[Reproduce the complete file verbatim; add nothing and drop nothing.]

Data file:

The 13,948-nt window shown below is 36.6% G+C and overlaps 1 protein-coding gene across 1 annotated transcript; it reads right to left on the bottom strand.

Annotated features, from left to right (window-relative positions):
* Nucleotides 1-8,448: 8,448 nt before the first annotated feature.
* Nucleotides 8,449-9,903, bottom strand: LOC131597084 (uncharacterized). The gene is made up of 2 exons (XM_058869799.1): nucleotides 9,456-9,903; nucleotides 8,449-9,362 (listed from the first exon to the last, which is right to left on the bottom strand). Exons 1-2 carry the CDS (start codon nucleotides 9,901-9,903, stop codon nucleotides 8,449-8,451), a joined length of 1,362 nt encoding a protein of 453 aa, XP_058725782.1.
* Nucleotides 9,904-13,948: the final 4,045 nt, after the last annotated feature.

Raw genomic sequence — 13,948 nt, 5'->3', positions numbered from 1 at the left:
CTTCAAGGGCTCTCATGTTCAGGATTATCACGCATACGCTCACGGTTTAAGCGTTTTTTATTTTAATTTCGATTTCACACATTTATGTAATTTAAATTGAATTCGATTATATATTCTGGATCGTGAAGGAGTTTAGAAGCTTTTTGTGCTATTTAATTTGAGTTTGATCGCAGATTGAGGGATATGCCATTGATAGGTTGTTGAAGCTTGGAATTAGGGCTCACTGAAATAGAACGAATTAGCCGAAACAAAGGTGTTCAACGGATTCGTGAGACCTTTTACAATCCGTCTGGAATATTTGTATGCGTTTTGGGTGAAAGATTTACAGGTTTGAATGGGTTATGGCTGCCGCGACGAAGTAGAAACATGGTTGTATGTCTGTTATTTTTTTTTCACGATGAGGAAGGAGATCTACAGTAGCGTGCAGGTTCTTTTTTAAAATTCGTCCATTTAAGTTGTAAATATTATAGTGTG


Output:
The 13,948-nt window shown below is 36.6% G+C and overlaps 1 protein-coding gene across 1 annotated transcript; it reads right to left on the bottom strand.

Annotated features, from left to right (window-relative positions):
* Nucleotides 1-8,448: 8,448 nt before the first annotated feature.
* Nucleotides 8,449-9,903, bottom strand: LOC131597084 (uncharacterized). The gene is made up of 2 exons (XM_058869799.1): nucleotides 9,456-9,903; nucleotides 8,449-9,362 (listed from the first exon to the last, which is right to left on the bottom strand). Exons 1-2 carry the CDS (start codon nucleotides 9,901-9,903, stop codon nucleotides 8,449-8,451), a joined length of 1,362 nt encoding a protein of 453 aa, XP_058725782.1.
* Nucleotides 9,904-13,948: the final 4,045 nt, after the last annotated feature.

Raw genomic sequence — 13,948 nt, 5'->3', positions numbered from 1 at the left:
CTTCAAGGGCTCTCATGTTCAGGATTATCACGCATACGCTCACGGTTTAAGCGTTTTTTATTTTAATTTCGATTTCACACATTTATGTAATTTAAATTGAATTCGATTATATATTCTGGATCGTGAAGGAGTTTAGAAGCTTTTTGTGCTATTTAATTTGAGTTTGATCGCAGATTGAGGGATATGCCATTGATAGGTTGTTGAAGCTTGGAATTAGGGCTCACTGAAATAGAACGAATTAGCCGAAACAAAGGTGTTCAACGGATTCGTGAGACCTTTTACAATCCGTCTGGAATATTTGTATGCGTTTTGGGTGAAAGATTTACAGGTTTGAATGGGTTATGGCTGCCGCGACGAAGTAGAAACATGGTTGTATGTCTGTTATTTTTTTTTCACGATGAGGAAGGAGATCTACAGTAGCGTGCAGGTTCTTTTTTAAAATTCGTCCATTTAAGTTGTAAATATTATAGTGTG